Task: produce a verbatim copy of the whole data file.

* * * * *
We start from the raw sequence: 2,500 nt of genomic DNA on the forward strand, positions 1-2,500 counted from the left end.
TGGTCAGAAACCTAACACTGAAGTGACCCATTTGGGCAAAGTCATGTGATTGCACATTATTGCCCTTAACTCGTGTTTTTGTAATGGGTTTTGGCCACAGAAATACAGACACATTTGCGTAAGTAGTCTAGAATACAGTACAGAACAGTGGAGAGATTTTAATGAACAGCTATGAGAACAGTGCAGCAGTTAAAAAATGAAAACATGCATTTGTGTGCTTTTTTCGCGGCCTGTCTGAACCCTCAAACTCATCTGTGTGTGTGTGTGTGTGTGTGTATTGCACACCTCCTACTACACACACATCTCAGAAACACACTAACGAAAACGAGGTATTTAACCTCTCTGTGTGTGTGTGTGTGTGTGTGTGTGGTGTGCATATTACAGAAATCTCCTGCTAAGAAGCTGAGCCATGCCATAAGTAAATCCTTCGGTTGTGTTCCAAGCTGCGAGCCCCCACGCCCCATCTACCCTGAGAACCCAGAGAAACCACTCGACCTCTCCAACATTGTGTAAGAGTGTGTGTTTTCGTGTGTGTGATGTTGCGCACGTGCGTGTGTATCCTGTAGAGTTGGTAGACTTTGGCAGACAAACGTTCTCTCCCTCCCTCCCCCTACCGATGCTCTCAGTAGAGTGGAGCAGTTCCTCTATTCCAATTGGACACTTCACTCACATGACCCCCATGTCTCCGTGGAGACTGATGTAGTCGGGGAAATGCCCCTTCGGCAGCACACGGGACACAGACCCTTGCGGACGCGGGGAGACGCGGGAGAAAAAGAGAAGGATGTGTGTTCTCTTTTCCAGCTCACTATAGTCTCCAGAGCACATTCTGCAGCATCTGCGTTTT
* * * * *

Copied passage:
We start from the raw sequence: 2,500 nt of genomic DNA on the forward strand, positions 1-2,500 counted from the left end.
TGGTCAGAAACCTAACACTGAAGTGACCCATTTGGGCAAAGTCATGTGATTGCACATTATTGCCCTTAACTCGTGTTTTTGTAATGGGTTTTGGCCACAGAAATACAGACACATTTGCGTAAGTAGTCTAGAATACAGTACAGAACAGTGGAGAGATTTTAATGAACAGCTATGAGAACAGTGCAGCAGTTAAAAAATGAAAACATGCATTTGTGTGCTTTTTTCGCGGCCTGTCTGAACCCTCAAACTCATCTGTGTGTGTGTGTGTGTGTGTGTATTGCACACCTCCTACTACACACACATCTCAGAAACACACTAACGAAAACGAGGTATTTAACCTCTCTGTGTGTGTGTGTGTGTGTGTGTGTGGTGTGCATATTACAGAAATCTCCTGCTAAGAAGCTGAGCCATGCCATAAGTAAATCCTTCGGTTGTGTTCCAAGCTGCGAGCCCCCACGCCCCATCTACCCTGAGAACCCAGAGAAACCACTCGACCTCTCCAACATTGTGTAAGAGTGTGTGTTTTCGTGTGTGTGATGTTGCGCACGTGCGTGTGTATCCTGTAGAGTTGGTAGACTTTGGCAGACAAACGTTCTCTCCCTCCCTCCCCCTACCGATGCTCTCAGTAGAGTGGAGCAGTTCCTCTATTCCAATTGGACACTTCACTCACATGACCCCCATGTCTCCGTGGAGACTGATGTAGTCGGGGAAATGCCCCTTCGGCAGCACACGGGACACAGACCCTTGCGGACGCGGGGAGACGCGGGAGAAAAAGAGAAGGATGTGTGTTCTCTTTTCCAGCTCACTATAGTCTCCAGAGCACATTCTGCAGCATCTGCGTTTT